Plautilla denarius - Plautilla & Caracalla reverse.jpg
     
  9. Severus Alexander

    Severus Alexander Blame my mother. Supporter

    Here's my first-year ant (Pluto/Serapis type):

    188051.jpg
     
  10. DonnaML

    DonnaML Supporter! Supporter

    I completely forgot to post this one, showing Caracalla with his inimitable scowl. Quite a contrast to the youthful portrayal I posted above.

    Caracalla AR Denarius 210 AD, Rome Mint. Obv. Laureate head of Caracalla right, ANTONINVS PIVS AVG BRIT/ Rev. Virtus, helmeted, draped, standing right, right breast bare, left foot on helmet, holding reversed spear in her right hand and parazonium in her left hand, PONTIF TR P XIII COS III. RIC IV-1 117B, RSC III 478. 19 mm., 3.01 g.

    Caracalla - Virtus denarius (scowling).jpg
     
  11. Mat

    Mat Ancient Coincoholic

    At least your Cerberus looks like Cerberus, mine posted above looks like a peeled banana with legs.

    Screen Shot 2021-04-03 at 5.51.58 PM.png
     
    Last edited: Apr 3, 2021
  12. Roman Collector

    Roman Collector Supporter! Supporter

    Great write-up, as always, @Ocatarinetabellatchitchix! Cool coins, too!

    This coin may refer to this edict. It all comes down to the interpretation of Indulgentia's turreted crown and the proposed syntax of the abbreviated reverse legend.

    [​IMG]
    Caracalla AD 198-217.
    Roman AR Denarius 3.37 g, 19.7 mm.
    Rome mint, AD 211.
    Obv: ANTONINVS PIVS AVG BRIT, laureate head, right.
    Rev: INDVLG FECVNDAE, Indulgentia, wearing polos (or turreted crown), seated left on cerule chair, extending right hand and holding scepter.
    Refs: RIC 214; BMCRE 73; RCV 6805.
     
  13. Severus Alexander

    Severus Alexander Blame my mother. Supporter

    :hilarious: Actually I think your eagle looks like a very charming penguin! :D
     
  14. Ryro

    Ryro They call me the 13th Caesar Supporter

    Excellent coins and fun thread:cigar:
    Golly, everyone focuses on the psychotic, paranoid adult monster Caracalla grew into. Nobodies focusing on the psychotic, paranoid child monster that he started out as:
    20190326_103830_8464A3DF-F09D-46ED-87D7-6C37987AC779-406-0000007A515D38C7.png share4007936682763126758.png share1739070976375917805.png
    What a sweet maniac. He had eros riding a dolphin on his coins!:cat:
    20190326_104205_22924DAA-3C2B-4FCB-82E1-D8DB844F9C26-406-0000007B7302BA83.png

    ... oh. And, at 23, the kid brother Caracalla had murdered in their mother's arms shortly after dad's death, Geta:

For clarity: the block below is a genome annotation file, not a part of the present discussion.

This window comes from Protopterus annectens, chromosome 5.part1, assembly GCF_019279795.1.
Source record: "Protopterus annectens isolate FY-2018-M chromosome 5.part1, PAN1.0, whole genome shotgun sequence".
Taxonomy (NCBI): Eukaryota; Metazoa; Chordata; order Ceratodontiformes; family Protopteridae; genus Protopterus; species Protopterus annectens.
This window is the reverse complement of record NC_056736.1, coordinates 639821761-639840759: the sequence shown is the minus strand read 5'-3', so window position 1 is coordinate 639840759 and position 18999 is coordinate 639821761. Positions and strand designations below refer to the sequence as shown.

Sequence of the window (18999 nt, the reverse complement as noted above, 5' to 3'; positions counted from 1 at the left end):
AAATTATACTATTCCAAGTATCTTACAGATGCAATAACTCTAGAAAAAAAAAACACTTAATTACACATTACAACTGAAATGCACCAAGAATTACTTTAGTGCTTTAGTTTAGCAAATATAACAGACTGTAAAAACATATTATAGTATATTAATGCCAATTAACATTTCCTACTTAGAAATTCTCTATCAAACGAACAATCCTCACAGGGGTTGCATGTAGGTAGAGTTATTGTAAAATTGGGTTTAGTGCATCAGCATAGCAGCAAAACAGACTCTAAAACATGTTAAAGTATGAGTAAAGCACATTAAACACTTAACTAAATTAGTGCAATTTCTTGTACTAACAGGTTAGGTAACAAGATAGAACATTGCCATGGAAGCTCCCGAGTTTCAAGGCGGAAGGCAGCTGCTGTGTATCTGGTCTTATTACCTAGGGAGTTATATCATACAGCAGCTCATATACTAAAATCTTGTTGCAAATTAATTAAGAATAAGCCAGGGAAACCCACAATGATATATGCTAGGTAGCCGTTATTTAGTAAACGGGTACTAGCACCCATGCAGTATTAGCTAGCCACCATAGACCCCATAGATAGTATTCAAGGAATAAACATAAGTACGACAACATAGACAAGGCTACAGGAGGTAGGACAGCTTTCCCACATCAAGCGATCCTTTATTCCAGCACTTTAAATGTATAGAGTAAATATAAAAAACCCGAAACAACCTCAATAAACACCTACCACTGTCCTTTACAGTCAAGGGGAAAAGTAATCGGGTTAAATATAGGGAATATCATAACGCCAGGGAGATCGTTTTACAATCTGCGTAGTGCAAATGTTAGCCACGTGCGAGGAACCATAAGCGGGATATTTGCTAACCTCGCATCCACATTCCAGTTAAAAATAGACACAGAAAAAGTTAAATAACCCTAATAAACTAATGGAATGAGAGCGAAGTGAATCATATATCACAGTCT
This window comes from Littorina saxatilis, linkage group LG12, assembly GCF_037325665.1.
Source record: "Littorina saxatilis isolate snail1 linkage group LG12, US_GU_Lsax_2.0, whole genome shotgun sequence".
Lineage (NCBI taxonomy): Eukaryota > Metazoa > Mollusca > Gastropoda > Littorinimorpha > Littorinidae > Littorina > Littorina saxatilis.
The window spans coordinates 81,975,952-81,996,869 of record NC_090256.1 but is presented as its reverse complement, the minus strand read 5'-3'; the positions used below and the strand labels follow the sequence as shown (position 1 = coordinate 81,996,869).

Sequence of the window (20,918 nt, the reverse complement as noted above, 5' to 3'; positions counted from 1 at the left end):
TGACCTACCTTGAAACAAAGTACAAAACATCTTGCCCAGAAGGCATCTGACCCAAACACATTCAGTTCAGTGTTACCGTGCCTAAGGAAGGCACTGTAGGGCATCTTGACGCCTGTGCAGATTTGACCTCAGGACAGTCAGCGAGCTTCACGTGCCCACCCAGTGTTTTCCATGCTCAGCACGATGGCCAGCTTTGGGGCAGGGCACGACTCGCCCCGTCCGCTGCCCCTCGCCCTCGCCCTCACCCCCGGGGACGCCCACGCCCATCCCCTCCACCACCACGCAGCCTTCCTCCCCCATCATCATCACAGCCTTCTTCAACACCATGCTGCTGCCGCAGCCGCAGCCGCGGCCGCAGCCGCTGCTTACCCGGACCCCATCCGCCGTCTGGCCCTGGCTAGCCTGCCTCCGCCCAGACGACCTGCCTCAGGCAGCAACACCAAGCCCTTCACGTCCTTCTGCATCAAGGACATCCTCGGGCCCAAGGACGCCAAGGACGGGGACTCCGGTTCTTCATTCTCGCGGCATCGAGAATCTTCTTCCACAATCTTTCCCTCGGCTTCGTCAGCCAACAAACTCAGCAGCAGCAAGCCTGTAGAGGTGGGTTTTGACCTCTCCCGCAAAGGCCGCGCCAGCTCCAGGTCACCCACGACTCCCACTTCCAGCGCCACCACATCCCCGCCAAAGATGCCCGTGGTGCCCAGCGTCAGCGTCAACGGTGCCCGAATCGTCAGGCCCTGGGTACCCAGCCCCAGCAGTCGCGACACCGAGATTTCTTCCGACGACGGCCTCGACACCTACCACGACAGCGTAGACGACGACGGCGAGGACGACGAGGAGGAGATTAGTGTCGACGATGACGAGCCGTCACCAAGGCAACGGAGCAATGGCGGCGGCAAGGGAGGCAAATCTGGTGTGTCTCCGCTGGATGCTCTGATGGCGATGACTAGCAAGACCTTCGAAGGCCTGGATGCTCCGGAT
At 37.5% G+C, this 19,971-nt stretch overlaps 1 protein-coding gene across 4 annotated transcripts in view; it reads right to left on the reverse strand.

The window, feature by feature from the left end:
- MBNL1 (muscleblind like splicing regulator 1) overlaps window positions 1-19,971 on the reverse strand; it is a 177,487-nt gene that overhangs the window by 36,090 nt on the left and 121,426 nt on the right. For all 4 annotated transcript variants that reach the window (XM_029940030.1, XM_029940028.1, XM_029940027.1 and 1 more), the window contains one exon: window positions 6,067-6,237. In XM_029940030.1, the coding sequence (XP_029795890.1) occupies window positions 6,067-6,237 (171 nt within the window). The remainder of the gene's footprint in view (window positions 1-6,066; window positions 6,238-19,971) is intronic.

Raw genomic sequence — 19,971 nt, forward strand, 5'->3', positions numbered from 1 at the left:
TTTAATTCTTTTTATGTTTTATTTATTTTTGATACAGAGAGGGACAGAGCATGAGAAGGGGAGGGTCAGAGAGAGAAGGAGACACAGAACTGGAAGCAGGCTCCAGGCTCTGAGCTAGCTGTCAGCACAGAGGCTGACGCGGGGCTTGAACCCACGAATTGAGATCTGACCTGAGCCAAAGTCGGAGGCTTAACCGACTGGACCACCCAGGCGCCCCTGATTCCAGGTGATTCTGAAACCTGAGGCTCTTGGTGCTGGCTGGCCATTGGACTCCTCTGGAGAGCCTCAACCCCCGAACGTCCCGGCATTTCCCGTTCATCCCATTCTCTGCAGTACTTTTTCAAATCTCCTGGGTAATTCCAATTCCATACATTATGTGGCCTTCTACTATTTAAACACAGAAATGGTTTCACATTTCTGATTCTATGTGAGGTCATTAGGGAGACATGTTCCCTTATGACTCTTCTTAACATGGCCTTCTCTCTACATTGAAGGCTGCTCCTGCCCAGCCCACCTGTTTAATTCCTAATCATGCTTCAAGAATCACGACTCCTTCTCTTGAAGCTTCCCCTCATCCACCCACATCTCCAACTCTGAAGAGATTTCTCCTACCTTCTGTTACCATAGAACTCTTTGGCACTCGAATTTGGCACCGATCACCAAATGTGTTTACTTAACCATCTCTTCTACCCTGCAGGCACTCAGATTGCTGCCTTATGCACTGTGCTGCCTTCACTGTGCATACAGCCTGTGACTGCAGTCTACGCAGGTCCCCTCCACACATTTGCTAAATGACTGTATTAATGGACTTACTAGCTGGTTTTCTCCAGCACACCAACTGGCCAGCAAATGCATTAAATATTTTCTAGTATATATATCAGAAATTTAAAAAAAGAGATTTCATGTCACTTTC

share2266665616744908879.png
     
  15. Shea19

    Shea19 Supporter! Supporter

    Great post as usual, O. I enjoy all Caracalla’s coinage, but his tetradrachms from the Eastern mints really stand out to me...always happy to have an excuse to post these.

    8E5862AF-9E89-48D9-82DE-FBC3B78C43D0.jpeg

    Caracalla, Phoenicia (Tyre), AR Tetradrachm (27mm, 15.23 g). Struck AD 213-215. Laureate, draped, and cuirassed bust right / Eagle standing facing on club right, head and tail left, with wings spread, holding wreath in beak; murex shell between legs. Prieur 1550.
    From the Michel Prieur Collection.

    And a couple of my other favorite tets of his:
    05AF0A57-13ED-40E7-96FF-A45736BA6165.jpeg
    Tyre mint

    A0FB2F5F-D1D7-416D-842E-127A711B7CB9.jpeg
    Antioch mint
     
  16. DonnaML

    DonnaML Supporter! Supporter

    Wow, his expression on that first one is amazing!
     
  17. ominus1

    ominus1 Supporter! Supporter

    ..i wouldn't guess he was very popular amongst....anyone...altho he did what the founder of Rome did so....it was reality verses story...and i don't think it went over too good..it did, however happen most likely several times in history and has/was/thought to be painted as something else.. Caracalla 001.JPG Caracalla 003.JPG
     
  18. ominus1

    ominus1 Supporter! Supporter

    ..i'd say that's a scowl ifn i ever saw one...
     
    Shea19, Severus Alexander and DonnaML like this.
  19. Bing

    Bing Illegitimi non carborundum Supporter

  20. Alegandron

    Alegandron "ΤΩΙ ΚΡΑΤΙΣΤΩΙ..." ΜΕΓΑΣ ΑΛΕΞΑΝΔΡΟΣ, June 323 BCE Supporter

    upload_2021-4-4_0-8-17.jpeg

    Geta-Killer

    [​IMG]
    RI Caracalla 198-217 AR Denarius MONETA
     
  21. cmezner

    cmezner do ut des Supporter

    Denarius, Rome 216 AD
    19 x 20 mm, 3.729 g
    RIC IV 275A; Cohen 337;
    Ob.: ANTONINVS PIVS AVG GERM, Bust of Caracalla, laureate, right
    Rev.: P M TR P XVIIII COS IIII P P, Jupiter standing facing, looking left, holding thunderbolt and scepter.
    upload_2021-4-4_0-29-33.png upload_2021-4-4_0-30-52.png

    and a worn provincial that was in a lot of 11 coins:

    Æ Triassarion,
    Moesia Inferior, Markianopolis, 208-209/210 AD, Magistrate Lucius Iulius Faustinianus

    26 x 26 mm, 9.390 g
    Moushmov 437; Varbanov (Vol 1, 2005 English version) 927; AMNG 614

    Ob.: AVT M AYΡHΛI ANTΩNEINOC, laureate draped bust of Caracalla right
    Rev.: VΠ ΦAVCTINIANOV ΜΑΡΚΙΑΝΟΠΟΛΙΤΩΝ, Kybele seated left wearing kalathos, holding patera and resting arm on drum, flanked by two lions

    upload_2021-4-4_0-34-35.png upload_2021-4-4_0-34-46.png